16. Choleris E, Little SR, Mong JA, Puram SV, Langer R, Pfaff DW. “Microparticle-based delivery of oxytocin receptor antisense DNA in the medial amygdala blocks social recognition in female mice,” Proceedings of the National Academy of Sciences 104(11): 4670-4675 (2007). PMID: 17360582.
17. Little SR, Lynn DM, Puram SV, Langer R. “Formulation and characterization of Poly-Beta amino ester microspheres,” Journal of Controlled Release 107(3): 449-462 (2005). PMID: 16112767.
18. Little SR, Lynn DM, Ge Q, Anderson DG, Puram SV, Chen J, Eisen HN, Langer R. “Poly-Beta amino ester-containing microparticles enhance the activity of non-viral genetic vaccines,” Proceedings of the National Academy of Sciences (PNAS) 101(26): 9534-9539 (2004). PMID: 15210954.
Clinical Research Articles:
1. Holbrook EH*, Puram SV*, See RB, Tripp AG, Nair DG. “Artificially induced smell through trans-ethmoid electrical stimulation of the olfactory bulb,” International Forum of Allergy and Rhinology (In press).
2. Yu PK, Rathi VK, Sethi RK, Puram SV, Lin DT, Emerick KS, Durand ML, Deschler DG. “Postoperative care in an intermediate-level medical unit after head and neck microvascular free flap reconstruction,” Laryngoscope Investigative Otolaryngology (In press).
3. Abt NB*, Puram SV*, Sinha S, Sethi RK, Goyal N, Tjoa T, Yarlagadda B, Emerick KS, Rocco JW, Varvares MA, Lin DT, Deschler DG. “Transfusion in head and neck pedicled flap patients: Practice patterns and a comparative analysis by flap type,” Laryngoscope (2018). PMID: 30247764.
4. Sethi RK, Panth N, Puram SV, Varvares MA. “Opioid prescription patterns among patients with head and neck cancer,” JAMA Otolaryngology-Head and Neck Surgery 144(4):382-383 (2018). PMID: 29522065.
5. Abt NB, Sethi RK, Puram SV, Varvares MA. “Preoperative laboratory data predicts complications and surgical site infection in composite head and neck surgical resections,” American Journal of Otolaryngology S0196-0709(17): 31024 (2018). PMID: 29398185.
6. Puram SV†, Bhattacharyya N. “Identifying metrics and factors affecting readmission rate following head and neck cancer surgery,” Otolaryngology Head and Neck Surgery 158(5):860-866 (2018). PMID: 29336226.
7. Rathi VK, Gadkaree SK, Kozin ED, Naunheim MR, Sethi RK, Puram SV, Gray ST. “US Food and Drug Administration Clearance of Moderate-Risk Otolaryngologic Devices via the 510(k) Process, 1997-2016,” Otolaryngology Head and Neck Surgery 157(4): 608-617 (2017). PMID: 28786317.
8. Barber SR, Kozin ED, Remenschneider AK, Puram SV, Smith M, Cunnane ME, Herrmann BS, Brown MC, Lee DJ. “Auditory brainstem implant array position varies widely among adult and pediatric patients and is associated with perception,” Ear and Hearing 38(6): e343-e351 (2017). PMID: 28700445.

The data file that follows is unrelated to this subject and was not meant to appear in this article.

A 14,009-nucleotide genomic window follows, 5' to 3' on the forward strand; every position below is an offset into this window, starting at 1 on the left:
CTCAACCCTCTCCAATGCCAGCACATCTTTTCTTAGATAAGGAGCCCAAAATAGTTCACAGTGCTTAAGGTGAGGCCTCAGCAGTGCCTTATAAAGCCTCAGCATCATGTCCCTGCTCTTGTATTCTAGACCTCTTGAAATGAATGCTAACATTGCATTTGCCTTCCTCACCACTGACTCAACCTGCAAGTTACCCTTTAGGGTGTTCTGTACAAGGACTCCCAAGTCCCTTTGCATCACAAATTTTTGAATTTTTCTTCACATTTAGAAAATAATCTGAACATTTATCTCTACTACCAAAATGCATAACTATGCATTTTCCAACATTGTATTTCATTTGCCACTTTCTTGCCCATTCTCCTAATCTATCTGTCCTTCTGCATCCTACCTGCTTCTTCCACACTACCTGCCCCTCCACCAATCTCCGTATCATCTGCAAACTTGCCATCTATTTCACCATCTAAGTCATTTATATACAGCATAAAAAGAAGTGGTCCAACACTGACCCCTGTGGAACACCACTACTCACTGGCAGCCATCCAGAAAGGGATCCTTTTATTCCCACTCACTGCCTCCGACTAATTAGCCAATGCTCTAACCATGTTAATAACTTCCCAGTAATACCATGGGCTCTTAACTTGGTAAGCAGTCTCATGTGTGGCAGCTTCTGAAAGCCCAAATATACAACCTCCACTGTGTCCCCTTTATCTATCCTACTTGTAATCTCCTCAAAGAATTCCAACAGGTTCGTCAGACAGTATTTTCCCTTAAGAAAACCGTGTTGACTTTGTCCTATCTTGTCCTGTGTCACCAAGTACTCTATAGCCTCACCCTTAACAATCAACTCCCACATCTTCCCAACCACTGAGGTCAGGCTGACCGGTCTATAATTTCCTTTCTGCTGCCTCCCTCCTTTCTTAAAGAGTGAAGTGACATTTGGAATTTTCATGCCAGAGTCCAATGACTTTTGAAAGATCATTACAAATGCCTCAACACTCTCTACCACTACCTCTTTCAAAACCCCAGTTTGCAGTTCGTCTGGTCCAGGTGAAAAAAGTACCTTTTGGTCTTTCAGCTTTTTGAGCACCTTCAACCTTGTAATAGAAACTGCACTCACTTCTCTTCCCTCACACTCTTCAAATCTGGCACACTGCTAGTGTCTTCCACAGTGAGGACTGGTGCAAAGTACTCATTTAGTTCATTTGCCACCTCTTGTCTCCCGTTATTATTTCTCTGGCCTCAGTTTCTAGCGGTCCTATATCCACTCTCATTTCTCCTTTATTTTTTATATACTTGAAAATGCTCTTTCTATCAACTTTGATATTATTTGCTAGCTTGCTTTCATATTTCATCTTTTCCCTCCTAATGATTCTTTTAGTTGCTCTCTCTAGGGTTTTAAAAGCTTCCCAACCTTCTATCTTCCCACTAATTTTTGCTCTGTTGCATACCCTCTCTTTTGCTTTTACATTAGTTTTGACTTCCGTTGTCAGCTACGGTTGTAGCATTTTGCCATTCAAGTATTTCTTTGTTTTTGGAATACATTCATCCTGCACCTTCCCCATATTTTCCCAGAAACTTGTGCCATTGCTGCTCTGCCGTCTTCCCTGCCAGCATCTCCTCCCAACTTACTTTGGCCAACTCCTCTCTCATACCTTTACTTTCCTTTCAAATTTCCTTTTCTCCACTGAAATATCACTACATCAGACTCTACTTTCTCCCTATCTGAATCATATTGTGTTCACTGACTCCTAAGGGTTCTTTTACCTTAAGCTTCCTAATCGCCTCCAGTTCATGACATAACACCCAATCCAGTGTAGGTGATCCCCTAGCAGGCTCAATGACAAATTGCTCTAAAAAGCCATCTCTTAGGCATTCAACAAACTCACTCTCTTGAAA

9. Abt NB, Xie Y, Puram SV, Richmon JD, Varvares MA. “Frailty Index: Intensive care unit complications in head and neck oncologic regional and free flap reconstruction,” Head and Neck 39(8): 1578-1585 (2017). PMID: 28449296.
10. Puram SV, Chow H, Wu CW, Heaton J, Kamani D, Gorti G, Chiang FY, Dionigi G, Barczynski M, Schneider R, Dralle H, Lorenz K, Randolph GW. “Posterior cricoarytenoid muscle electrophysiologic changes measured with a posterior cricoid electrode are predictive of vocal cord paralysis with recurrent laryngeal nerve compressive injury in a canine model,” Laryngoscope 126(12): 2744-2751 (2016). PMID: 27113438.
11. Sinha S*, Puram SV*, Sethi RK, Parikh A, Tjoa T, Goyal N, Yarlagadda BB, Varvares MA, Rocco JW, Emerick KS, Lin D, Durand M, Deschler DG. “Perioperative deep vein thrombosis risk stratification: A comparative analysis of free and pedicled flap patients,” Otolaryngology Head and Neck Surgery 156(1): 118-121 (2016). PMID: 276000631.
12. Puram SV*, Barber SR*, Kozin ED, Shah P, Remenschneider AK, Herrmann BS, Duhaime AC, Barker FG, Lee DJ. “Outcomes following pediatric auditory brainstem implant surgery: Early experiences in a North American center,” Otolaryngology Head and Neck Surgery 155(1): 133-138 (2016). PMID: 27095049.
13. Puram SV†, Bhattacharyya N. “Quality indicators for head and neck oncologic surgery: Academic versis nonacademic outcomes,” Otolaryngology Head and Neck Surgery 155(5): 733-739 (2016). PMID: 27329425.
14. Puram SV, Chow H, Wu CW, Heaton J, Kamani D, Gorti G, Chiang FY, Dionigi G, Barczynski M, Schneider R, Dralle H, Lorenz K, Randolph GW. “Vocal cord paralysis predicted by neural monitoring electrophysiologic changes with recurrent laryngeal nerve compressive neuropraxic injury in a canine model,” Head and Neck 38(S1): E1341-E1350 (2016). PMID: 26348472.
15. Puram SV, Herrmann BS, Barker FG, Lee DJ. “Retrosigmoid craniotomy approach for auditory brainstem implantation: The Massachusetts Eye and Ear-Massachusetts General Hospital experience,” Journal of Neurological Surgery Part B: Skull Base 76(6): 440-450 (2015). PMID: 27054058.
16. Noij KS, Remenschneider AK, Kozin ED, Puram S, Herrmann B, Cohen M, Cunnane MB, Lee DJ. “Direct parasagittal magnetic resonance imaging of the internal auditory canal to determine cochlear or auditory brainstem implant candidacy in children,” Laryngoscope 125(10): 2382-5 (2015). PMID: 25778542.
17. Puram SV, Roberts DS, Niesten ME, Dilger AE, Herrmann BS, Lee DJ. “Cochlear implant outcomes in patients with superior canal dehiscence,” Cochlear Implants International 16(4):213-221 (2015). PMID: 24074366.